Thomas Wilson-White’s The Greenhouse is a film that is essential viewing. Anyone who has lost a parent or loved one will hit you hard, but in the most beautiful of ways. Hauntingly brilliant.
Grieving her mother Lillian’s loss, Beth (Jane Watt) stumbles across a portal to the past where she can revisit happier times but soon finds it hard to stay away. As her three younger siblings return home for a family celebration, Beth escapes the eldest’s pressure by spending more time travelling through the portal. Swept away by bittersweet memories – of both her mums being alive and her own tentative steps towards love with best friend Lauren – Beth can’t see the danger that lurks beneath the surface of this magical place until it’s too late.
At times it mistakenly feels as if the leisurely pace causes The Greenhouse to go nowhere. But due to its subtle nature, there is, in fact, an awful lot going on underneath the surface; you are taken slowly through the turmoil of what Beth is going through. The struggles as the fear and stress of her returning family and the memories they will naturally cause her to become sleep deprived. Wilson-White effortlessly carries us through this story, in doing so, also integrates a narrative involving sexuality with equal effortlessness. The fact that a number of siblings are gay or sexually fluid matters not in this environment. Beth’s own yearning for Lauren feels as natural as it should be. A lost love with actions filled with regret.
When Beth’s struggles with her own sexuality come to the surface, her fear of coming out to her mothers and siblings plays a lot into the acceptance that she has to deal with. With Laurens sudden arrival back in town, her fears of her buried sexuality rise back up to the surface. These two circumstances freeze her and showcase the obvious difficulties of admitting not only to yourself but your family about your own sexuality. This tense thought process carries on throughout and adds layers to an already wonderful piece.
Memories of the good and the bad times float through The Greenhouse, often leaving you to go back into your own mind of times with loved ones now gone, of family you no longer see and even friends, long since previously forgotten. Helped by Freya Berkhout’s melancholic score, you feel you, like Beth and Ruth can live in that foggy world for a long time. But time and reality don’t allow us to do that when someone is gone from us, it becomes cold and unforgiving. We have to come back to the present and keep moving forward with our lives. No matter how much it hurts to leave those memories for another time, we know we have to, and it breaks you.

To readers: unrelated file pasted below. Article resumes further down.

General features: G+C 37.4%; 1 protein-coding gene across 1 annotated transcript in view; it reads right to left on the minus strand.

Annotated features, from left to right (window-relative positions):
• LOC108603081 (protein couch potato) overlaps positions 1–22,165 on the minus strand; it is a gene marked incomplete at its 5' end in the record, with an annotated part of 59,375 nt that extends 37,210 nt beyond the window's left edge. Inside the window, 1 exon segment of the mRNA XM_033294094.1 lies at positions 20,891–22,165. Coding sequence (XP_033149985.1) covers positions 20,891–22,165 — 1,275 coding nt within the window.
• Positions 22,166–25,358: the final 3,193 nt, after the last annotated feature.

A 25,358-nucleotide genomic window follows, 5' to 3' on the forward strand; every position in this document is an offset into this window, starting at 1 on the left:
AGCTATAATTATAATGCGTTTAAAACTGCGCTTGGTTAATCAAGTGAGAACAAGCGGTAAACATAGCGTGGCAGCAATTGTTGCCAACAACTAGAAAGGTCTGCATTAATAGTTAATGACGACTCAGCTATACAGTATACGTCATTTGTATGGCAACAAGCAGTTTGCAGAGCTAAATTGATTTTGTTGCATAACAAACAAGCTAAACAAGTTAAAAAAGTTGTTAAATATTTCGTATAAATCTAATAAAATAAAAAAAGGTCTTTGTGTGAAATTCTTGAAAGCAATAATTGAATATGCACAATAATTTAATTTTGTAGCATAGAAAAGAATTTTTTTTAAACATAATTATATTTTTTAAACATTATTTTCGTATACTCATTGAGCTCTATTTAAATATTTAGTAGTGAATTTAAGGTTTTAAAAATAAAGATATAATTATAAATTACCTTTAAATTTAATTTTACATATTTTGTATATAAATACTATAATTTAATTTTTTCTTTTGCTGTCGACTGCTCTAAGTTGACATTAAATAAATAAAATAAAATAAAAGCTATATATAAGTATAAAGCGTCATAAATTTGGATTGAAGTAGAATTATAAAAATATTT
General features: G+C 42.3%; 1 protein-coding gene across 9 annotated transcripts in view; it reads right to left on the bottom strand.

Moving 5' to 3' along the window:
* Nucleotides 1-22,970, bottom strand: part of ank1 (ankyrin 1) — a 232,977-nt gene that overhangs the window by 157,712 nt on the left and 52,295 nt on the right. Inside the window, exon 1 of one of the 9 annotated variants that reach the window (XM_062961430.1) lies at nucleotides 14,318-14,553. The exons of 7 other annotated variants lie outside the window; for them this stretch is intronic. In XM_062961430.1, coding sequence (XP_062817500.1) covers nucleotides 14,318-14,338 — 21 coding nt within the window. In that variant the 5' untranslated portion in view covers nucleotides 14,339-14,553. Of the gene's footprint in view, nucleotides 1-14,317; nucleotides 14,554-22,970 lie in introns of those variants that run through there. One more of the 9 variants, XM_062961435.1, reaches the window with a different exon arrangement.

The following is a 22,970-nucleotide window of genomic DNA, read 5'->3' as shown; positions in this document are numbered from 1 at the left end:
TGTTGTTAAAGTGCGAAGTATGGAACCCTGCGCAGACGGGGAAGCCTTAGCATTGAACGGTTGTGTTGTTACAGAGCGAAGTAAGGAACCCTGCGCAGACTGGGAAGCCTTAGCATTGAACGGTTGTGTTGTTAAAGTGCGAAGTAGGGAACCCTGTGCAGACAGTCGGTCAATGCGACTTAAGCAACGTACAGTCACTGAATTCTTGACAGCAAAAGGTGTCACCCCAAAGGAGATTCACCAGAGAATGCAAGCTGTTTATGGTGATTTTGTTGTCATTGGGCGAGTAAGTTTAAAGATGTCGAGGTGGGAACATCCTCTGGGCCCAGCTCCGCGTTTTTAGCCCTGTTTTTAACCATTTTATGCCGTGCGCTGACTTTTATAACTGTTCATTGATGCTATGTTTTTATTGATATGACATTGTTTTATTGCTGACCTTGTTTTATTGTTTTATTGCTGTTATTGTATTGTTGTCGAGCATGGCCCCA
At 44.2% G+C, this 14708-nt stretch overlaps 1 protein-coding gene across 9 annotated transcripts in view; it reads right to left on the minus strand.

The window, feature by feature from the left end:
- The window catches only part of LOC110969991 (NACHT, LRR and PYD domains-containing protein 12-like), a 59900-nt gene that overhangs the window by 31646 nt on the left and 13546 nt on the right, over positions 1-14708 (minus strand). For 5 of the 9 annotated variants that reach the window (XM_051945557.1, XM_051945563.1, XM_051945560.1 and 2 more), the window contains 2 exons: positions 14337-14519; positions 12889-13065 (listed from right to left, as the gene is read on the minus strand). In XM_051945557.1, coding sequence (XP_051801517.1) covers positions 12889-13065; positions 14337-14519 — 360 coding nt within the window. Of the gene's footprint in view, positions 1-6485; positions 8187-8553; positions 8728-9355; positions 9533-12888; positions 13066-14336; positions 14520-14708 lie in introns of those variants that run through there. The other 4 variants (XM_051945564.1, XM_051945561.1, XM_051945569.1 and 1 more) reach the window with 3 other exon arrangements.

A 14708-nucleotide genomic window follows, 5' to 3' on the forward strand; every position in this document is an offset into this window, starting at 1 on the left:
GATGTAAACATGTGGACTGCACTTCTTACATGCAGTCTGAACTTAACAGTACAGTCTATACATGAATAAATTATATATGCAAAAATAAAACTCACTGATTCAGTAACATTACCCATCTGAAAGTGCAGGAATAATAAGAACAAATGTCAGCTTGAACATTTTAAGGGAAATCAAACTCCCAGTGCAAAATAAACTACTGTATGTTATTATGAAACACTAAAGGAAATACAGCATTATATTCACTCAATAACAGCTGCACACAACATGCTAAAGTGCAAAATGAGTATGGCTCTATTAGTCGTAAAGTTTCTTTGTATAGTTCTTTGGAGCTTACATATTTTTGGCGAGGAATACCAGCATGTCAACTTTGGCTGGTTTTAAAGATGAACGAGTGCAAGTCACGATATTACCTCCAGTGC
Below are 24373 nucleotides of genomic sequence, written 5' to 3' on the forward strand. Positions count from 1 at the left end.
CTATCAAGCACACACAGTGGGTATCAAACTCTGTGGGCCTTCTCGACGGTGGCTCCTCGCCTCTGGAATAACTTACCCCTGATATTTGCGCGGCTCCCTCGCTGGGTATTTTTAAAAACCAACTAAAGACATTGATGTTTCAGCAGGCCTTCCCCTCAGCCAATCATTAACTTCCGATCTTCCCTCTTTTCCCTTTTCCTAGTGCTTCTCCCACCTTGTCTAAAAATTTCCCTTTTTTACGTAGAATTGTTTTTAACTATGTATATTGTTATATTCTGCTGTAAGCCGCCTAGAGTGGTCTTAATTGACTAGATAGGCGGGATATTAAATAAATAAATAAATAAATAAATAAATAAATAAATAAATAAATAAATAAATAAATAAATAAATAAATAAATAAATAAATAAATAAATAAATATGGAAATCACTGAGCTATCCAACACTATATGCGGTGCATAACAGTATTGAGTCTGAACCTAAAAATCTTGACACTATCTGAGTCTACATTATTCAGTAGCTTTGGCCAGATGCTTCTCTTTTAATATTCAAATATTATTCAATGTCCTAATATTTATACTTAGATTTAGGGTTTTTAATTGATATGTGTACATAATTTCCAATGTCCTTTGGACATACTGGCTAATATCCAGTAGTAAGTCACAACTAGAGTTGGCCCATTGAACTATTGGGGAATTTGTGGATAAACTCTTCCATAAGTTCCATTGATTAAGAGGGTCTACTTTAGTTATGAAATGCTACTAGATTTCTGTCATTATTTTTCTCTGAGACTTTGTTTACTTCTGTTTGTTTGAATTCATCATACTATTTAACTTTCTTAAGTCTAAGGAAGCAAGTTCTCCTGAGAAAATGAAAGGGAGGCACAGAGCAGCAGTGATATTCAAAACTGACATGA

This is especially so when you are grieving; you don’t want that person gone. You want, no, need them to still be around in some for you. We remain stuck in the mud, and life just begins to pass us by. Jane Watt is fantastic here as she showcases loss and doubt tremendously well, with a performance that will linger for quite a while. The continued looks of being lost and the frustration when back in the real world haunts her. She needs to get back to the safety net of the past, like all of us do. She haunts you as you see her need to talk to her mother, to talk to Lauren, to change the past. Yet she knows it is too late.
The rest of the siblings are particularly strong for an ensemble as the chemistry between all four and with their mothers is a dead-on interpretation of a family dynamic. Everyone bounces off each other so well that you would think that either there was extensive rehearsals or this group have known each other for quite some time. From someone who had family be foster and then adoptive parents, the vibe and interactions between the group brought back memories of seeing my cousins interact. They may not be blood family, but they have a bond that is hard to break. Without this strong connection between the entire cast, The Greenhouse would not work nearly as well as it does. Happily, all six performers are exceptional during the runtime.
Oh, and one last point, I would love to watch more of Jurisdiction!
The Greenhouse is a film that is ambitious, and you can see how much heart Wilson-White has given to it; this is a film that stays with you long after you have finished watching it. A hauntingly beautiful picture.
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